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Book 'em, Brandes

Local rock-roller writes the book on San Diego punk history

In his new book, Brandes recounts 12 bands “that personally influenced me and had an impact that went beyond San Diego.”
  • In his new book, Brandes recounts 12 bands “that personally influenced me and had an impact that went beyond San Diego.”

“It’s important people know that punk in San Diego didn’t start in the 1990s,” says Ray Brandes.

"Crawling Back to Me"

...by the Tell-Tale Hearts

...by the Tell-Tale Hearts

He should know, as he’s been making music in this town since the early 1980s, first with the Tell-Tale Hearts and later with the Shambles before starting his solo career.

Brandes is helping to shed light on the early years of punk, new wave, and mod cultures in San Diego with a new book, Getting Nowhere Fast, a history of the region’s music scene between 1976 and 1986.

It was a time when a relatively small group of people created a vibrant music scene influenced by ’60s garage rock and modern-day punk.

Many of the bands profiled in the book, such as the Penetrators, Manual Scan, and the Zeros, left a mark that resonates still in the local music culture.

“These are people who didn’t get into music for fame, money, or to sleep with beautiful women,” Brandes says. “They were pursuing music for artistic reasons. These bands weren’t interested in cutting corners or changing their sound in order to get a record deal.”

Brandes isn’t claiming his book is a definitive history of the era.

“There are 12 bands in the book and another 50 bands deserve to be,” he admits. “But I picked a dozen bands that personally influenced me and had an impact that went beyond San Diego. A lot of these bands were appreciated more overseas than here.”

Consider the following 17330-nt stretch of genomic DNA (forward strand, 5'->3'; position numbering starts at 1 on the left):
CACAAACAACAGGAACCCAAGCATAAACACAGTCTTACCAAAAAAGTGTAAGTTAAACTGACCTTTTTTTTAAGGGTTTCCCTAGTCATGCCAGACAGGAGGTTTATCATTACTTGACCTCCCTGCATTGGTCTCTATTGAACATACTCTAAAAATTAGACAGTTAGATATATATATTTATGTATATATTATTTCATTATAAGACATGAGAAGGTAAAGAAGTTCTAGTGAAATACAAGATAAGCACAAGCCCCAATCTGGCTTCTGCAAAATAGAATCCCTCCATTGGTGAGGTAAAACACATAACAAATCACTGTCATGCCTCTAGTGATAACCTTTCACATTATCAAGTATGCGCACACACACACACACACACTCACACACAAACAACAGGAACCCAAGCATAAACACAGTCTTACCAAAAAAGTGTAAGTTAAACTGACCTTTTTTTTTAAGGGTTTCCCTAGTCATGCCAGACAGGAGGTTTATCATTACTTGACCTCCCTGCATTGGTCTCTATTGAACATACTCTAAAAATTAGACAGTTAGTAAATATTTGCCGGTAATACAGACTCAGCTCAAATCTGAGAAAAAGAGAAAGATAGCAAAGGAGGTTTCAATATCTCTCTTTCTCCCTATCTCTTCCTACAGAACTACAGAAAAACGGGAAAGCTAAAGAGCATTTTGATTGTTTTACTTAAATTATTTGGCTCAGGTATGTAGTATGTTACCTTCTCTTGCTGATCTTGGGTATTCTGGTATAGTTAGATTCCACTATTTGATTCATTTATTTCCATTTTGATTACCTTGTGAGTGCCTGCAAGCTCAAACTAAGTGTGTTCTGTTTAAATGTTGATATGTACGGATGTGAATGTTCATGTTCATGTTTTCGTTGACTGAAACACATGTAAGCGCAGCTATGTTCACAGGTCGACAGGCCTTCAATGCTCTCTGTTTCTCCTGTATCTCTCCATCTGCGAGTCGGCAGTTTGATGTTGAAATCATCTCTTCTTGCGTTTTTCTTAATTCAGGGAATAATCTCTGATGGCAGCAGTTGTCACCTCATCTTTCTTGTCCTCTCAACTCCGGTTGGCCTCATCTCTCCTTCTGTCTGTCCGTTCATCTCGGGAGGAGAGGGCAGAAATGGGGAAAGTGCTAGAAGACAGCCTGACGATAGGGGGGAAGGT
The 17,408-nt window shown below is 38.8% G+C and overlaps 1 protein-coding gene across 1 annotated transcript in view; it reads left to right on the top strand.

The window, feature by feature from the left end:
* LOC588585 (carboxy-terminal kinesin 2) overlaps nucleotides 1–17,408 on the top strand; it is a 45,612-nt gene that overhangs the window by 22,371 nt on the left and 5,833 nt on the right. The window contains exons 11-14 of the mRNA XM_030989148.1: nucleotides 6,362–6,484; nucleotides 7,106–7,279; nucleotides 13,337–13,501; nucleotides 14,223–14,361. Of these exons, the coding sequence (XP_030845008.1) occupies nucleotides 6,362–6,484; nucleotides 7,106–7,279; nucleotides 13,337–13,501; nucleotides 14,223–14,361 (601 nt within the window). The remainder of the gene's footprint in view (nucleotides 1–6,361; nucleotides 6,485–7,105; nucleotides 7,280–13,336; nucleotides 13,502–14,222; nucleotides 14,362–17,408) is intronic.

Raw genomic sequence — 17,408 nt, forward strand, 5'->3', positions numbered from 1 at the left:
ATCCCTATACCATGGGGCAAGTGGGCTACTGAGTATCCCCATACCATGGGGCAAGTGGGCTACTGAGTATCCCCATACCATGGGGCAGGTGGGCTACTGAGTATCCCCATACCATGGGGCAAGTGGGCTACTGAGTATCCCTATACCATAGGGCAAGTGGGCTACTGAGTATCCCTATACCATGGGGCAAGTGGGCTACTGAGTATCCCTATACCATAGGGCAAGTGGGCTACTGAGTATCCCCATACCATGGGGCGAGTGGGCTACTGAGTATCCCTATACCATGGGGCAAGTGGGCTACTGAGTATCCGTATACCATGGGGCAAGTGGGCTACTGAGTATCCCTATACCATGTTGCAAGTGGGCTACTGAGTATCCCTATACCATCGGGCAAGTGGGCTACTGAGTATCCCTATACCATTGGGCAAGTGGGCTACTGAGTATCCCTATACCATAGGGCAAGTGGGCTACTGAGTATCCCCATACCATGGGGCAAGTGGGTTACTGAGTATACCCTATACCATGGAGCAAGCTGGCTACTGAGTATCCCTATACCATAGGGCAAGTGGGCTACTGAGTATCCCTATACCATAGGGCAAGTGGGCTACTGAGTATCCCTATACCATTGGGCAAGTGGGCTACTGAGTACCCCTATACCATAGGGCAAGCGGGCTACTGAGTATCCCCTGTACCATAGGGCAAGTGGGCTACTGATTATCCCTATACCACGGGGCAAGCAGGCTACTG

Case in point: his own band, Tell-Tale Hearts.

“We still get fan letters from all over the world, from Europe and Australia,” he says.

Although there is little similarity musically between the straight-ahead rock sound of Glory, a mid-’70s band with future Beat Farmer Jerry Raney, the pioneering proto punk of the Zeros, and the power pop made by Manual Scan, Brandes says musicians of the era did have a similar worldview.

“The pretentiousness of L.A. was largely absent here,” he says.

But so was the support to musicians found in that city or San Francisco, two cities where many local bands relocated to during the Ron Burgundy era.

While telling the history of groups like the Unknowns, the Dinettes, or the Crawdaddys, certain names keep popping up, such as Penetrators drummer Dan McLain, who became famous as Country Dick Montana of the Beat Farmers.

“At least half the stories connect to Dan in some way, whether he’s a member of the band, a supporter, or a promoter,” Brandes says.

A whole chapter of the book is devoted to the All-Bitchen’ All-Stud All-Stars, a musical conglomeration that combined punk energy with McClain’s love of chaos and old-school showmanship.

Another patron saint who makes numerous appearances is rock critic Lester Bangs, an El Cajon–born music journalist.

“Jerry Raney grew up with rock critic Lester Bangs — their parents were both Jehovah’s Witnesses — and Lester introduced Jerry to a lot of free jazz,” Brandes says. “The Zeros came up with their name from a Lester Bangs line: ‘Don’t be a hero, be a zero.’”

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